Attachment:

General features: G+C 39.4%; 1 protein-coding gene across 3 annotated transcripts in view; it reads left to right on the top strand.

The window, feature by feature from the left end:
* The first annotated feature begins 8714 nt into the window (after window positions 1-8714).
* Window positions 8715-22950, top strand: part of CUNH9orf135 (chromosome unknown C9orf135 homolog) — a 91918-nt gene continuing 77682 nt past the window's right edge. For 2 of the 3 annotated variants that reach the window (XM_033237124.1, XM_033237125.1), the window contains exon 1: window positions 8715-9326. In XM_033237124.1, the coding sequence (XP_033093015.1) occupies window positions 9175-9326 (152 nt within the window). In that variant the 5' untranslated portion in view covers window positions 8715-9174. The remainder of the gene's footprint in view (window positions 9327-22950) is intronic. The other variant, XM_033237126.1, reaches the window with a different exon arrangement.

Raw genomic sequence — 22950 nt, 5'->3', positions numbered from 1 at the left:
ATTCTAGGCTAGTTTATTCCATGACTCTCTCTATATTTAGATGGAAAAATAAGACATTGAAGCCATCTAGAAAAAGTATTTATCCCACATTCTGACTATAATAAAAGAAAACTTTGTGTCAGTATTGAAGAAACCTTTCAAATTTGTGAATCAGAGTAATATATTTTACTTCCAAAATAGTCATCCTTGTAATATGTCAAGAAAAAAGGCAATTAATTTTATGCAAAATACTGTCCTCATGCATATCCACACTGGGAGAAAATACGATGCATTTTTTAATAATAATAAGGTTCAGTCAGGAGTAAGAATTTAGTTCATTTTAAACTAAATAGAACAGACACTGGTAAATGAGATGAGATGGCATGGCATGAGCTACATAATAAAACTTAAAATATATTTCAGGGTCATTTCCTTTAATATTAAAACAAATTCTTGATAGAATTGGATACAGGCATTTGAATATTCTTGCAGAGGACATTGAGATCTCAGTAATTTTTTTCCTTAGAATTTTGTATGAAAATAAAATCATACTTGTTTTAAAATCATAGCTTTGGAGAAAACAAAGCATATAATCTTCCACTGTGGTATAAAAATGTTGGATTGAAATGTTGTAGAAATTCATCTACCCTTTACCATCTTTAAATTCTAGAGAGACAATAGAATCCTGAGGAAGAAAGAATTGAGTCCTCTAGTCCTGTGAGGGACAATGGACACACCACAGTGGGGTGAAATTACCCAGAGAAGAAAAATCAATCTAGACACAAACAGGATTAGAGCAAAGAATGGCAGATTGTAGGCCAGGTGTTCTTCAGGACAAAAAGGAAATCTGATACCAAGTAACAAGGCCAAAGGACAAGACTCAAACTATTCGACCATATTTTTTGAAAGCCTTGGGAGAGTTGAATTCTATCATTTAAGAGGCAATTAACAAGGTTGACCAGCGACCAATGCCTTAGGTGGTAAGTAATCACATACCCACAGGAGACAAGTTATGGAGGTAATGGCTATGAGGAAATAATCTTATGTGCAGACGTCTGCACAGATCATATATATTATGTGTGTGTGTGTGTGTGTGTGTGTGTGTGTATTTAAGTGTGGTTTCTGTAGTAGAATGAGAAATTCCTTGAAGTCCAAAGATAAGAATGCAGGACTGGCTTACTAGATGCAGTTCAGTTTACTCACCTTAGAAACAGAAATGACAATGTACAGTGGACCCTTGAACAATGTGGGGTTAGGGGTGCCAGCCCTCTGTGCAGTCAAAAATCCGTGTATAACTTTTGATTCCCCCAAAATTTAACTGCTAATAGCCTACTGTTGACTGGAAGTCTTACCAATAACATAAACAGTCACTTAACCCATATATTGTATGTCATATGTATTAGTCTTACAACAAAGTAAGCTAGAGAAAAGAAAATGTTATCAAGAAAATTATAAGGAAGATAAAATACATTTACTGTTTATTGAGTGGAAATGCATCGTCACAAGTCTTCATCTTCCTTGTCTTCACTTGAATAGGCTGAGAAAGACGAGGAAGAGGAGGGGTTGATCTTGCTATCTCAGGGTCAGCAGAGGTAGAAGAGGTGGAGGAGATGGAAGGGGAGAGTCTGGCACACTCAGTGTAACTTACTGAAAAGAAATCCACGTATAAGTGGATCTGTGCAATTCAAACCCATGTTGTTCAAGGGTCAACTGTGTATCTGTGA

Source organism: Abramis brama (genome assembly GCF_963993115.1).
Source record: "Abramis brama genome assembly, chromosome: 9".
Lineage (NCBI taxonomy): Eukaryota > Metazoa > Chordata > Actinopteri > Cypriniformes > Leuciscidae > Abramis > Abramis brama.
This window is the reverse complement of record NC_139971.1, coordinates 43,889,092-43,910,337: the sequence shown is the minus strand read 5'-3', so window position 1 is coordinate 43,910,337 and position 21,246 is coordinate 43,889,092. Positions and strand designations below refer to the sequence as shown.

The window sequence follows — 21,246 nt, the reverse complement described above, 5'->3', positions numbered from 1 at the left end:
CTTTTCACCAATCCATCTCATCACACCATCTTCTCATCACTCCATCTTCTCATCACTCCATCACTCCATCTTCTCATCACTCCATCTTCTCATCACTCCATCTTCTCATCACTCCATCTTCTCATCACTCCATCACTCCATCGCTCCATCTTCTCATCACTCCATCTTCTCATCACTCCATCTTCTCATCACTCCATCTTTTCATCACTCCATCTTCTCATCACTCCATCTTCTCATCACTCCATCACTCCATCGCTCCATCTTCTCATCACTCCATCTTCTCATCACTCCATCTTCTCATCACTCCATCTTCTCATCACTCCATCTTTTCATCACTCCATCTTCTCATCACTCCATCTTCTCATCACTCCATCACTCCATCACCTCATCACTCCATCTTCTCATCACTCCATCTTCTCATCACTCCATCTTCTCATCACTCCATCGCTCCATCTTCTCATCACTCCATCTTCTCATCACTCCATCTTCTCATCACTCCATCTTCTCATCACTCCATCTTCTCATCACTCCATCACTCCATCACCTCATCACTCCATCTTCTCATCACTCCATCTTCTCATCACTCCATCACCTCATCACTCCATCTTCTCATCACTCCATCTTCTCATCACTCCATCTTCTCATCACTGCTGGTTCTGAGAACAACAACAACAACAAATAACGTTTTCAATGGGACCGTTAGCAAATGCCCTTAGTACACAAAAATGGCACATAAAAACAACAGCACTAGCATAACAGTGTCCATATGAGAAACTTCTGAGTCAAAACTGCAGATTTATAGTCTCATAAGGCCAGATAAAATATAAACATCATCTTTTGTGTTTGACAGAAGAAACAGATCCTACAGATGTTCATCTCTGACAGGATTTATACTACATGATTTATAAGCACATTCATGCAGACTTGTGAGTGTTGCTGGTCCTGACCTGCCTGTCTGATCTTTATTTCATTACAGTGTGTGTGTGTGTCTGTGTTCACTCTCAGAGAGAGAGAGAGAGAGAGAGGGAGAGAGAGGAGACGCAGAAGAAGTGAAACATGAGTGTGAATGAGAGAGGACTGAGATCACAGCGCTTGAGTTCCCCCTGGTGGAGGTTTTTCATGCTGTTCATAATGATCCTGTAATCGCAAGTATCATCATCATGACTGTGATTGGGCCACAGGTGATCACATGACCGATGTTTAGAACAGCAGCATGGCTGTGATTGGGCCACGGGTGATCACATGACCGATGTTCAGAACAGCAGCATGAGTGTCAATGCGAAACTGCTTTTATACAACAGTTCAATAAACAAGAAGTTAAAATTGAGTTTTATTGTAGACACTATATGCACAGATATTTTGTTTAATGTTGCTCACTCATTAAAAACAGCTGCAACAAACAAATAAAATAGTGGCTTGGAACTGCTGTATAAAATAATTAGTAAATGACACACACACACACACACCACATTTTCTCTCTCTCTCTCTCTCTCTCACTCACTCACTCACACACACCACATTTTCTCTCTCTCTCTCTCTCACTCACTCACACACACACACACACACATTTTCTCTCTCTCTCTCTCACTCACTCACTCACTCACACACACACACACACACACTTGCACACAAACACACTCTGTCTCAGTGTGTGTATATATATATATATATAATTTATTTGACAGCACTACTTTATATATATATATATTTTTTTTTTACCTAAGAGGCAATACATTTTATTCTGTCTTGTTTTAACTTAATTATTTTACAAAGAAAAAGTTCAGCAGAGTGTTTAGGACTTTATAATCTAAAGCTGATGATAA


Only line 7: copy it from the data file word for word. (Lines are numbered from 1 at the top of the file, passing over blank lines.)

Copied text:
Source organism: Abramis brama (genome assembly GCF_963993115.1).